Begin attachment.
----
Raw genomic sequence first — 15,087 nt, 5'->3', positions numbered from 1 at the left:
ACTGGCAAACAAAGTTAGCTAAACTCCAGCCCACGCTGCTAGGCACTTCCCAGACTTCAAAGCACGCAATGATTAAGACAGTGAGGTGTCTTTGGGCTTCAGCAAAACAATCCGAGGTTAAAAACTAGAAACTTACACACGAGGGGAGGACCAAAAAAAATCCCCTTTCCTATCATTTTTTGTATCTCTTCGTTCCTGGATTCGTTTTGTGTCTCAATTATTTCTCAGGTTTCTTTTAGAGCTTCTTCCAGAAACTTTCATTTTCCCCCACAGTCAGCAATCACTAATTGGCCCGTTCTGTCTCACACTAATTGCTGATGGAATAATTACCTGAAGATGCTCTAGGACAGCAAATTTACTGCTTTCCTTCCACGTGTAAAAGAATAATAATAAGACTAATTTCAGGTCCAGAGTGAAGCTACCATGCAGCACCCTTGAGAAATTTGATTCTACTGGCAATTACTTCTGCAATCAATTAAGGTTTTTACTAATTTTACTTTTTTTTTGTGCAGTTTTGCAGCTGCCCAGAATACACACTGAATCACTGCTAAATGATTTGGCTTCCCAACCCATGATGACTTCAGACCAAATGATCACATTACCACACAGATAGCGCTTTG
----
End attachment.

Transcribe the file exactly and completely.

Raw genomic sequence first — 15,087 nt, 5'->3', positions numbered from 1 at the left:
ACTGGCAAACAAAGTTAGCTAAACTCCAGCCCACGCTGCTAGGCACTTCCCAGACTTCAAAGCACGCAATGATTAAGACAGTGAGGTGTCTTTGGGCTTCAGCAAAACAATCCGAGGTTAAAAACTAGAAACTTACACACGAGGGGAGGACCAAAAAAAATCCCCTTTCCTATCATTTTTTGTATCTCTTCGTTCCTGGATTCGTTTTGTGTCTCAATTATTTCTCAGGTTTCTTTTAGAGCTTCTTCCAGAAACTTTCATTTTCCCCCACAGTCAGCAATCACTAATTGGCCCGTTCTGTCTCACACTAATTGCTGATGGAATAATTACCTGAAGATGCTCTAGGACAGCAAATTTACTGCTTTCCTTCCACGTGTAAAAGAATAATAATAAGACTAATTTCAGGTCCAGAGTGAAGCTACCATGCAGCACCCTTGAGAAATTTGATTCTACTGGCAATTACTTCTGCAATCAATTAAGGTTTTTACTAATTTTACTTTTTTTTTGTGCAGTTTTGCAGCTGCCCAGAATACACACTGAATCACTGCTAAATGATTTGGCTTCCCAACCCATGATGACTTCAGACCAAATGATCACATTACCACACAGATAGCGCTTTG